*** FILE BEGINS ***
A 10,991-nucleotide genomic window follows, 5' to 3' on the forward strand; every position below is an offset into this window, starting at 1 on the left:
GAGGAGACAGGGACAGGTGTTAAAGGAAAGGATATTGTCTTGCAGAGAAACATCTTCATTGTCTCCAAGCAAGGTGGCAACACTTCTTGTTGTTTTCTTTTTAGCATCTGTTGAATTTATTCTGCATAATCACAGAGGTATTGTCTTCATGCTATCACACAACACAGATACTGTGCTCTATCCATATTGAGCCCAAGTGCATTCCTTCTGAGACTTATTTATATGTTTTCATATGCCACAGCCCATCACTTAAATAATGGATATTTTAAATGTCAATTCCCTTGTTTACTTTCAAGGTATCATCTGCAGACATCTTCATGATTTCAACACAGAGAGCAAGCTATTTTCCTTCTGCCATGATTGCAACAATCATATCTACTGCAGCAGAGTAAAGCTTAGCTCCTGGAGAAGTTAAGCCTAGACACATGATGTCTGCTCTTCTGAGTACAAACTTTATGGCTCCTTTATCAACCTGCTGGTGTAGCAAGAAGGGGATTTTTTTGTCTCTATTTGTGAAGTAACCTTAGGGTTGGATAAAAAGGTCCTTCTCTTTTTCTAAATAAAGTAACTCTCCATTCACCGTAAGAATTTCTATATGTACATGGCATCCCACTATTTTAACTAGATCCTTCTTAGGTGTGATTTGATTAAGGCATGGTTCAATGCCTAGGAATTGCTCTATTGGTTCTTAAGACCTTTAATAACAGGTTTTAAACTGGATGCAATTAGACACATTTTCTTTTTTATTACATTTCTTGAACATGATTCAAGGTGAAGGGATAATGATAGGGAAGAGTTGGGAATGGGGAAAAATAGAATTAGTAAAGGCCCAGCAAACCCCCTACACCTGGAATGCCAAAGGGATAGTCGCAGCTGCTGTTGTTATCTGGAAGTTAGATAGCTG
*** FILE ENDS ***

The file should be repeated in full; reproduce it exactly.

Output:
A 10,991-nucleotide genomic window follows, 5' to 3' on the forward strand; every position below is an offset into this window, starting at 1 on the left:
GAGGAGACAGGGACAGGTGTTAAAGGAAAGGATATTGTCTTGCAGAGAAACATCTTCATTGTCTCCAAGCAAGGTGGCAACACTTCTTGTTGTTTTCTTTTTAGCATCTGTTGAATTTATTCTGCATAATCACAGAGGTATTGTCTTCATGCTATCACACAACACAGATACTGTGCTCTATCCATATTGAGCCCAAGTGCATTCCTTCTGAGACTTATTTATATGTTTTCATATGCCACAGCCCATCACTTAAATAATGGATATTTTAAATGTCAATTCCCTTGTTTACTTTCAAGGTATCATCTGCAGACATCTTCATGATTTCAACACAGAGAGCAAGCTATTTTCCTTCTGCCATGATTGCAACAATCATATCTACTGCAGCAGAGTAAAGCTTAGCTCCTGGAGAAGTTAAGCCTAGACACATGATGTCTGCTCTTCTGAGTACAAACTTTATGGCTCCTTTATCAACCTGCTGGTGTAGCAAGAAGGGGATTTTTTTGTCTCTATTTGTGAAGTAACCTTAGGGTTGGATAAAAAGGTCCTTCTCTTTTTCTAAATAAAGTAACTCTCCATTCACCGTAAGAATTTCTATATGTACATGGCATCCCACTATTTTAACTAGATCCTTCTTAGGTGTGATTTGATTAAGGCATGGTTCAATGCCTAGGAATTGCTCTATTGGTTCTTAAGACCTTTAATAACAGGTTTTAAACTGGATGCAATTAGACACATTTTCTTTTTTATTACATTTCTTGAACATGATTCAAGGTGAAGGGATAATGATAGGGAAGAGTTGGGAATGGGGAAAAATAGAATTAGTAAAGGCCCAGCAAACCCCCTACACCTGGAATGCCAAAGGGATAGTCGCAGCTGCTGTTGTTATCTGGAAGTTAGATAGCTG